What happens when the beauty industry turns ugly?
We nip, tuck, tweeze, inject, and pour countless dollars into a multi-billion dollar beauty industry in our quest to freeze time. The idea of aging naturally seems primitive, an antiquated custom from a simpler time we’ve since evaded. Today’s youth-obsessed culture is hooked on a slew of anti-aging remedies and kaleidoscope-colored essentials, encouraging consumers to conceal dark spots and erase wrinkles. These age-defying products seem too good to be true, leading experts to raise red flags: could these beauty indulgences actually harbor an ugly reality?
Behind the celebrity endorsements and alluring packaging, harmful chemicals lurk. The principal culprit? Phthalates, a group of chemicals that increase the flexibility of plastics. The chemicals are ubiquitous in a number of household products, but cosmetic companies are particularly drawn to them for their oily texture and ability to retain fragrances. In the past decade, a number of studies have shed new light on the substance, and the effects are hardly skin-deep.
According to the National Resource Defense Council (NRDC), a national environmental action group, phthalates have a number of harmful effects. The organization links the chemical to reduced fertility, birth and developmental defects, changes in hormone levels, and obesity. More alarming than their existence in products, which include nail polishes, lotions, shampoos, and cosmetics, is their presence in those who use them. The NRDC reports that phthalates are found in nearly 100 percent of people tested, but due to a lack of extensive research, experts aren’t sure how much is too much.
With over 80,000 other dangerous chemicals used in products on the market, phthalates are often overlooked. Still movements such as the Campaign for Safe Cosmetics urge citizens to take action by contacting the U.S. Food and Drug Administration and avoiding products containing the chemical, but the noise is often static to consumers. “People are bombarded with messages,” says Sarah Janssen, a senior scientist for the NRDC. “They say, ‘Until the government tells me differently, I’m going to do my own thing.’” While the European Union has banned the use of six phthalates in cosmetics, the United States has taken little action to purge the beauty industry of the chemical.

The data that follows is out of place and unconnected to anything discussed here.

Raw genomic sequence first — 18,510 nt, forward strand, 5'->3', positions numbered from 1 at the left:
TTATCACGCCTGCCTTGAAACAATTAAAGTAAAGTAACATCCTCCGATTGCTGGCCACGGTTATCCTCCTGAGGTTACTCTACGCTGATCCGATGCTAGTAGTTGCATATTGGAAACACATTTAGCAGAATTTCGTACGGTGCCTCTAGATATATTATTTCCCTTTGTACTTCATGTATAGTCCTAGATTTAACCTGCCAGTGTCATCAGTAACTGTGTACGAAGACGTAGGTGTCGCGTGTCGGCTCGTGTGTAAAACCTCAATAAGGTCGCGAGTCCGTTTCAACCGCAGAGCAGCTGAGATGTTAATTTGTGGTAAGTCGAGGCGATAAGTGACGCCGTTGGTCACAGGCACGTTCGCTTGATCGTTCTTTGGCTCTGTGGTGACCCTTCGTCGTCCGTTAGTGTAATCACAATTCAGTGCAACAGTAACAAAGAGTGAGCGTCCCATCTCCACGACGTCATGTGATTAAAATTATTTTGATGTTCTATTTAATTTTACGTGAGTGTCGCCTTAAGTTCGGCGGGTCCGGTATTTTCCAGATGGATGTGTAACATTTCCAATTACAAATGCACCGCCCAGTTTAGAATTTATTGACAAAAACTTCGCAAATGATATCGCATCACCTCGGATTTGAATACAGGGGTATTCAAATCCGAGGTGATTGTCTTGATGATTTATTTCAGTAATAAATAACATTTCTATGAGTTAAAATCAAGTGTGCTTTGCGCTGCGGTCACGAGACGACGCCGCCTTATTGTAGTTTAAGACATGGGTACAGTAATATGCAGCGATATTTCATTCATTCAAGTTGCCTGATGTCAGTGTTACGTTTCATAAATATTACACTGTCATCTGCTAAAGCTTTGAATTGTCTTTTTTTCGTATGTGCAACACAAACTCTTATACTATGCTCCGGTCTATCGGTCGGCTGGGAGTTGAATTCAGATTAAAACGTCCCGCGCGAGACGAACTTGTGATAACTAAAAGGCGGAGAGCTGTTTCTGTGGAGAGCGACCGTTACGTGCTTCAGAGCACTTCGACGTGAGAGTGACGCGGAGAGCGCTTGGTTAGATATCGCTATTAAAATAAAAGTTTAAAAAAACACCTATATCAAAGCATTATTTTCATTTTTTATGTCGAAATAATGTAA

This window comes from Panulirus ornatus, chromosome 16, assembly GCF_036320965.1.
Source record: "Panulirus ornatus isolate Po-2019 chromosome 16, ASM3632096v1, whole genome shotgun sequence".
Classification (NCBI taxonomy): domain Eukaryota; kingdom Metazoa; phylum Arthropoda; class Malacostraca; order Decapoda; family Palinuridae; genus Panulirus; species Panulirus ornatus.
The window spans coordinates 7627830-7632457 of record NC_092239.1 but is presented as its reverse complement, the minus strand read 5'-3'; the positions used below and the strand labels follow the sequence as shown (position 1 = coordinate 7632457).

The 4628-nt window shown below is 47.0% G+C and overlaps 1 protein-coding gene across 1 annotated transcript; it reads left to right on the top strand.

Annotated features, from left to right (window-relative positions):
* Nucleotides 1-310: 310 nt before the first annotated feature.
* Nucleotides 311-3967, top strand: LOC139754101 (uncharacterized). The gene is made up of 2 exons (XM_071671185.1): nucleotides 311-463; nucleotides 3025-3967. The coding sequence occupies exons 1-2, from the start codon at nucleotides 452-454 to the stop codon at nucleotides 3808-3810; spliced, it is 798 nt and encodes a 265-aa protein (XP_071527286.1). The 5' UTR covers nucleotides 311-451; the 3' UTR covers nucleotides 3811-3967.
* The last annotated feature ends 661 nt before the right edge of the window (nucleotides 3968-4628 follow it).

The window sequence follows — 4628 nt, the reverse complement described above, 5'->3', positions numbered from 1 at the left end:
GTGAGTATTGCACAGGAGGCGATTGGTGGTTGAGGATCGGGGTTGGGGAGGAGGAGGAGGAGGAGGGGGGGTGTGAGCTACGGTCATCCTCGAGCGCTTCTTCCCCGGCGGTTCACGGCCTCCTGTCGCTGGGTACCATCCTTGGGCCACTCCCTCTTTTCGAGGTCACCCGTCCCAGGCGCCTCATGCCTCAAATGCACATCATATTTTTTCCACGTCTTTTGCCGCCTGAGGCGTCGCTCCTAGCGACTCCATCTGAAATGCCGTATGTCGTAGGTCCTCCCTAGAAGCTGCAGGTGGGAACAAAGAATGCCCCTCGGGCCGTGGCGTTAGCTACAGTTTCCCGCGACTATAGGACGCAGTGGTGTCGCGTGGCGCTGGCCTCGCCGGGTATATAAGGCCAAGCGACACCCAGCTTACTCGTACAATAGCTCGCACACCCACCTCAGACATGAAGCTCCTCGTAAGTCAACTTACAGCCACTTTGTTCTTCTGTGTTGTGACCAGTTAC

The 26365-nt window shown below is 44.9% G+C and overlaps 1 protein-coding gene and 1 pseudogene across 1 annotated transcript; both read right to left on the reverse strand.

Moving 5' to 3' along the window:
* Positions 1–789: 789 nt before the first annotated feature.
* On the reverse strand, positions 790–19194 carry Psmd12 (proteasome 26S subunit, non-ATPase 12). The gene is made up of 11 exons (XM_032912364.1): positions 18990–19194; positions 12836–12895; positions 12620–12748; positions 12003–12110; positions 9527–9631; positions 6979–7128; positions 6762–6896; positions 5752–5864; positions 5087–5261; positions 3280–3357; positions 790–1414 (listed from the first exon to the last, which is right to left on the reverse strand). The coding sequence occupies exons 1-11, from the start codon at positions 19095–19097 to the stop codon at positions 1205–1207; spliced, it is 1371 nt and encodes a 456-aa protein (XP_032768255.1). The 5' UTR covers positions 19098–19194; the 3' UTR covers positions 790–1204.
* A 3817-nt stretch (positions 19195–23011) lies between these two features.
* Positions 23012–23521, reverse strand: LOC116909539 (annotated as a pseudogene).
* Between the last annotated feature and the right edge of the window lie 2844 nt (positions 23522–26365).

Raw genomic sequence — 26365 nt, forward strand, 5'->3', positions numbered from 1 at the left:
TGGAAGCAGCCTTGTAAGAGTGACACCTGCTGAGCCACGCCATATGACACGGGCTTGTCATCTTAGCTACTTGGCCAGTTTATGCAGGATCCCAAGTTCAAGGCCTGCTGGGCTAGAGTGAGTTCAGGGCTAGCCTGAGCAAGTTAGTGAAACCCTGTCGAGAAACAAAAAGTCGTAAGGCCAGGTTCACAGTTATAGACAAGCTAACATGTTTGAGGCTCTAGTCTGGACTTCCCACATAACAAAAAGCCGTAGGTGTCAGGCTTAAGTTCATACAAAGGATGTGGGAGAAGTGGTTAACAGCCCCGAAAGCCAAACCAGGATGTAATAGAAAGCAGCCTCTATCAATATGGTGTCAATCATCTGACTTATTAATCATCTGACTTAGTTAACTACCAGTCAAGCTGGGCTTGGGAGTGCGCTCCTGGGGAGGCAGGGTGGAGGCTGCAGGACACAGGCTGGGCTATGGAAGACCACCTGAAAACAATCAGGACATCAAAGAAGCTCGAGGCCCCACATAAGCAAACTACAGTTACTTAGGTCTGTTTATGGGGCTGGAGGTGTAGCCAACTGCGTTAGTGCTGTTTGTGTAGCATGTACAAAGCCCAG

According to Janssen, with current legislation in place, phthalates won’t be banned. The 1976 Toxic Substances Control Act (TSCA) doesn’t force chemical manufacturers to disclose ingredients in products. In the last 36 years, only five chemicals have been banned under the act. Before legislators can take action, an update to the TSCA, which will eliminate these and other flaws, is required. As a result, phthalates have been traced to an extensive list of name-brand beauty products such as Calvin Klein, Dior, Lancôme, TRESemmé, and Dove. Many cosmetics companies have quietly removed phthalates from their products, but the chemical still largely exists in fragrances. To reduce the risk of exposure, Janssen advises buying fragrance-free products. Some brands, such as Burt’s Bees and Ecco Bella, list their products as phthalate-free, but they’re the exception. The law doesn’t require companies to label which chemicals are in their products, so often it’s up to consumers to read beyond the fine print. Suddenly the idea of aging naturally doesn’t seem so primitive after all.